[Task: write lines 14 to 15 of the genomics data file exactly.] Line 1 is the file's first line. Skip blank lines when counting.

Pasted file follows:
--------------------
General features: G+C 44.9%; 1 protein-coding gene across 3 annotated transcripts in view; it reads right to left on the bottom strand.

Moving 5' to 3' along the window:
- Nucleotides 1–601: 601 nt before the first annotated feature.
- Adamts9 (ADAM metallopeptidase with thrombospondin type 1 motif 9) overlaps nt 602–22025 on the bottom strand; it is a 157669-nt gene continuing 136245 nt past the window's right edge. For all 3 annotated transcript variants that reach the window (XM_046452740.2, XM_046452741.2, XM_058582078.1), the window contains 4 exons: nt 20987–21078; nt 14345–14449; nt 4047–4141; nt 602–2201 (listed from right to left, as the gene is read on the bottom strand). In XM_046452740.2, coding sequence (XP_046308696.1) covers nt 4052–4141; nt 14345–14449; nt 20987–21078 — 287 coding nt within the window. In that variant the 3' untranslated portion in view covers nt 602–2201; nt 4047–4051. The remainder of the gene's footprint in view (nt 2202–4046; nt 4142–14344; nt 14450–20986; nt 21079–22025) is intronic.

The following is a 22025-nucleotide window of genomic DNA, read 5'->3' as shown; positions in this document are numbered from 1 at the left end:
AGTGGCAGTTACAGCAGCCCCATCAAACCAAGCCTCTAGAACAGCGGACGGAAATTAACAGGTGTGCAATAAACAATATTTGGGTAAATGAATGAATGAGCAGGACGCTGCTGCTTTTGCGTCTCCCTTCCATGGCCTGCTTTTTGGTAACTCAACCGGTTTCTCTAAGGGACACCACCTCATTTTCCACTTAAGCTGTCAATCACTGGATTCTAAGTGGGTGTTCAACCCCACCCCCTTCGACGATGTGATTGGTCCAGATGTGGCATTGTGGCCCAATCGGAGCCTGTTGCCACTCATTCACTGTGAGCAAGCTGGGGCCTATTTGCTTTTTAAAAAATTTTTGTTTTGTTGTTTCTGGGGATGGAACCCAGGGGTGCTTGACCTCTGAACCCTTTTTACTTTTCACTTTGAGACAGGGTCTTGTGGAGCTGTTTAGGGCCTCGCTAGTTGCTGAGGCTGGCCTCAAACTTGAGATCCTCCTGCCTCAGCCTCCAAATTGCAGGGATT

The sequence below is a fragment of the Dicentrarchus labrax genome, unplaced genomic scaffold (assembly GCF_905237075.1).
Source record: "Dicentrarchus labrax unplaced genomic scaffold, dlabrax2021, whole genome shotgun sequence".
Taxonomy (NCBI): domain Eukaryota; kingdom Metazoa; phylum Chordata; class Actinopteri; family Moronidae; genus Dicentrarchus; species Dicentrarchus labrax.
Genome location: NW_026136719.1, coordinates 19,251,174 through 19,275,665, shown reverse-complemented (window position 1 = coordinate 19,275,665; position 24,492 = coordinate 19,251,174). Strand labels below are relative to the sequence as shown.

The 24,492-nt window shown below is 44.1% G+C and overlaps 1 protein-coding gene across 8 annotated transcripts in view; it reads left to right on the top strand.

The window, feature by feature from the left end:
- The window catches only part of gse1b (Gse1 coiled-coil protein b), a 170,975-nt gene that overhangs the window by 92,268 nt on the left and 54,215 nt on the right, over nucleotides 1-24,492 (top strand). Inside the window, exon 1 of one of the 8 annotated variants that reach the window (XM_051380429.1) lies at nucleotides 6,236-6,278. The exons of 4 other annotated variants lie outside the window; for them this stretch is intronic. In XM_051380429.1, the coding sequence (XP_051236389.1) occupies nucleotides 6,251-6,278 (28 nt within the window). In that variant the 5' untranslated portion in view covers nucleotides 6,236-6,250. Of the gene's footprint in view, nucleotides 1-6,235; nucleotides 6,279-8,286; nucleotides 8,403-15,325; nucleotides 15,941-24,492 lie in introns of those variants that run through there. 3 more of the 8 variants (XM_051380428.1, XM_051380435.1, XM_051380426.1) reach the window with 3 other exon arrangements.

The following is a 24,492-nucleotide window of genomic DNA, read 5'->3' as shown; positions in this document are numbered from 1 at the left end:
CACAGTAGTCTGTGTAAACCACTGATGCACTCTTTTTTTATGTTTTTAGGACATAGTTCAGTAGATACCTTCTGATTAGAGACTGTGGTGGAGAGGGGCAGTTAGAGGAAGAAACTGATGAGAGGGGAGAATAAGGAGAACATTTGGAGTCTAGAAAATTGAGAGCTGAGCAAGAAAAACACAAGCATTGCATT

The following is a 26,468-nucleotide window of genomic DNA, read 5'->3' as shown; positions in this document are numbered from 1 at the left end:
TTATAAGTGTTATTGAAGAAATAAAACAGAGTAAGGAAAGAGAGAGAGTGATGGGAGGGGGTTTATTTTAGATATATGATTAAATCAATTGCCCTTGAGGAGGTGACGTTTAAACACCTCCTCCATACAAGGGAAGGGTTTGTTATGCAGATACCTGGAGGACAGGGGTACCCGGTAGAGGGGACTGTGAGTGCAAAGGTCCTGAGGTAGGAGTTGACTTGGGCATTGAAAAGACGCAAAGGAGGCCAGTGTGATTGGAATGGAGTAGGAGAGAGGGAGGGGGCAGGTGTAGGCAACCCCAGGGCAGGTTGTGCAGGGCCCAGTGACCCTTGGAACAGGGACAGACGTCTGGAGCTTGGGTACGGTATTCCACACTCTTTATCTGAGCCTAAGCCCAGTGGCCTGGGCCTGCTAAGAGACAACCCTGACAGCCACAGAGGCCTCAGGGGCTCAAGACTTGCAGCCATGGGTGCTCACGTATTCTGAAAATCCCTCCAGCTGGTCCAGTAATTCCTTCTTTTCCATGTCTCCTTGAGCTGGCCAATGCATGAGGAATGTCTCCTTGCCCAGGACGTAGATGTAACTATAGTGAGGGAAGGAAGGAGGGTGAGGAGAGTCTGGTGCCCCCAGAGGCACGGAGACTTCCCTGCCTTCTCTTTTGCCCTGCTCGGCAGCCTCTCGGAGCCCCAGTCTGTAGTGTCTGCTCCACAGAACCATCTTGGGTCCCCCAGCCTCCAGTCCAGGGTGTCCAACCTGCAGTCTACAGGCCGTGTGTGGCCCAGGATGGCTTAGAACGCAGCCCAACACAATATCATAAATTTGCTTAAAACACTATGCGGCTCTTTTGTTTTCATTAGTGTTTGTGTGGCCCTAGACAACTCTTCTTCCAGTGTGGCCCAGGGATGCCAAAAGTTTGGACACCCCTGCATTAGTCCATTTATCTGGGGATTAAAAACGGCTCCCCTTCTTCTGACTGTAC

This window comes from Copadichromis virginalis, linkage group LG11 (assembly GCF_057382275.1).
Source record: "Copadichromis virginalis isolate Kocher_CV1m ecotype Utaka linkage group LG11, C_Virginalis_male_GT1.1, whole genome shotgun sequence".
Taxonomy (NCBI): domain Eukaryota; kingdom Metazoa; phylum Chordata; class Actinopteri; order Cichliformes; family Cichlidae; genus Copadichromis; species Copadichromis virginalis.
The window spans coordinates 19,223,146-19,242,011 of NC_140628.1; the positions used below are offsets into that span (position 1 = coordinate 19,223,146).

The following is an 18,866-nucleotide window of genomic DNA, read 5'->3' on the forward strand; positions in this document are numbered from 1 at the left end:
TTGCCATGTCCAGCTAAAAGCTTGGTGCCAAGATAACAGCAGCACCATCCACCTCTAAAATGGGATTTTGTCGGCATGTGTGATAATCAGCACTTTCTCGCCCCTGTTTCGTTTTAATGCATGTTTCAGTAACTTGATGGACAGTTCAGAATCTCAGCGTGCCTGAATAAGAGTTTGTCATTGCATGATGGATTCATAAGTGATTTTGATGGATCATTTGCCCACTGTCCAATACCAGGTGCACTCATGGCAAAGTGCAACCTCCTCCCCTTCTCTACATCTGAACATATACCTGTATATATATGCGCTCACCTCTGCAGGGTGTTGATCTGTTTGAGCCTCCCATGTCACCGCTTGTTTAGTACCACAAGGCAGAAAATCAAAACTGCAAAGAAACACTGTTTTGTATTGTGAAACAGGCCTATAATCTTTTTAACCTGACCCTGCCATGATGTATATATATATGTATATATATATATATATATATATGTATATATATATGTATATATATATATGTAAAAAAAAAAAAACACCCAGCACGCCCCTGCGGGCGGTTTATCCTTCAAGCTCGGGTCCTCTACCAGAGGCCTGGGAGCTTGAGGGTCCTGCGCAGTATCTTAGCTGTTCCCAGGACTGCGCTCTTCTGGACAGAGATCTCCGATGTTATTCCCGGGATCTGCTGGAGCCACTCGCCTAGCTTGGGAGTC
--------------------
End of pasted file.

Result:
The following is a 24,492-nucleotide window of genomic DNA, read 5'->3' as shown; positions in this document are numbered from 1 at the left end:
CACAGTAGTCTGTGTAAACCACTGATGCACTCTTTTTTTATGTTTTTAGGACATAGTTCAGTAGATACCTTCTGATTAGAGACTGTGGTGGAGAGGGGCAGTTAGAGGAAGAAACTGATGAGAGGGGAGAATAAGGAGAACATTTGGAGTCTAGAAAATTGAGAGCTGAGCAAGAAAAACACAAGCATTGCATT